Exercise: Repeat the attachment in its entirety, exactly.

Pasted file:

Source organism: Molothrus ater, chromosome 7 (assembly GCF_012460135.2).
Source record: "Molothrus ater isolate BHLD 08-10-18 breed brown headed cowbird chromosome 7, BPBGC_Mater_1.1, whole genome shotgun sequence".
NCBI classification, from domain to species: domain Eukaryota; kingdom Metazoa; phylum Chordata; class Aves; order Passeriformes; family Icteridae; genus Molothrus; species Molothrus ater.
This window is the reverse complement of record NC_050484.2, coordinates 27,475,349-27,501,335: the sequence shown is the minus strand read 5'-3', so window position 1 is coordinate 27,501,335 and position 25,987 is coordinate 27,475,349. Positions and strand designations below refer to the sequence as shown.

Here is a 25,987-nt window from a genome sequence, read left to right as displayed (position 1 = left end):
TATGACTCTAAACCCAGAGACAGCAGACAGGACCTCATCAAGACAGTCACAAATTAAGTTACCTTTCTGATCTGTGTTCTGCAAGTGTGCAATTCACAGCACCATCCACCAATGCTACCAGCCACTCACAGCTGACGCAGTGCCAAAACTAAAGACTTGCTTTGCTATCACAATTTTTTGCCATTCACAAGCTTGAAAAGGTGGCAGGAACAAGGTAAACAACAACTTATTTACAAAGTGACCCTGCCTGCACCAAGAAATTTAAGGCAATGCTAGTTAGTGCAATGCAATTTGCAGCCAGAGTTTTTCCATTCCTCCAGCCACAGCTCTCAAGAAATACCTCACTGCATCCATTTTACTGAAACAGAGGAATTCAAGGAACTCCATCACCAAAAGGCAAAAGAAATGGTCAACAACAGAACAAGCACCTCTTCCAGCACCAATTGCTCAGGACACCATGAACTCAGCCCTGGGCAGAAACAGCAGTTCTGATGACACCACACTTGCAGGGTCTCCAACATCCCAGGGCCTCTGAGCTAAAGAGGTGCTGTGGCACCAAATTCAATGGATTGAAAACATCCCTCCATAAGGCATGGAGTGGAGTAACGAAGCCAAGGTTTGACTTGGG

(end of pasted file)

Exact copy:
Source organism: Molothrus ater, chromosome 7 (assembly GCF_012460135.2).
Source record: "Molothrus ater isolate BHLD 08-10-18 breed brown headed cowbird chromosome 7, BPBGC_Mater_1.1, whole genome shotgun sequence".
NCBI classification, from domain to species: domain Eukaryota; kingdom Metazoa; phylum Chordata; class Aves; order Passeriformes; family Icteridae; genus Molothrus; species Molothrus ater.
This window is the reverse complement of record NC_050484.2, coordinates 27,475,349-27,501,335: the sequence shown is the minus strand read 5'-3', so window position 1 is coordinate 27,501,335 and position 25,987 is coordinate 27,475,349. Positions and strand designations below refer to the sequence as shown.

Here is a 25,987-nt window from a genome sequence, read left to right as displayed (position 1 = left end):
TATGACTCTAAACCCAGAGACAGCAGACAGGACCTCATCAAGACAGTCACAAATTAAGTTACCTTTCTGATCTGTGTTCTGCAAGTGTGCAATTCACAGCACCATCCACCAATGCTACCAGCCACTCACAGCTGACGCAGTGCCAAAACTAAAGACTTGCTTTGCTATCACAATTTTTTGCCATTCACAAGCTTGAAAAGGTGGCAGGAACAAGGTAAACAACAACTTATTTACAAAGTGACCCTGCCTGCACCAAGAAATTTAAGGCAATGCTAGTTAGTGCAATGCAATTTGCAGCCAGAGTTTTTCCATTCCTCCAGCCACAGCTCTCAAGAAATACCTCACTGCATCCATTTTACTGAAACAGAGGAATTCAAGGAACTCCATCACCAAAAGGCAAAAGAAATGGTCAACAACAGAACAAGCACCTCTTCCAGCACCAATTGCTCAGGACACCATGAACTCAGCCCTGGGCAGAAACAGCAGTTCTGATGACACCACACTTGCAGGGTCTCCAACATCCCAGGGCCTCTGAGCTAAAGAGGTGCTGTGGCACCAAATTCAATGGATTGAAAACATCCCTCCATAAGGCATGGAGTGGAGTAACGAAGCCAAGGTTTGACTTGGG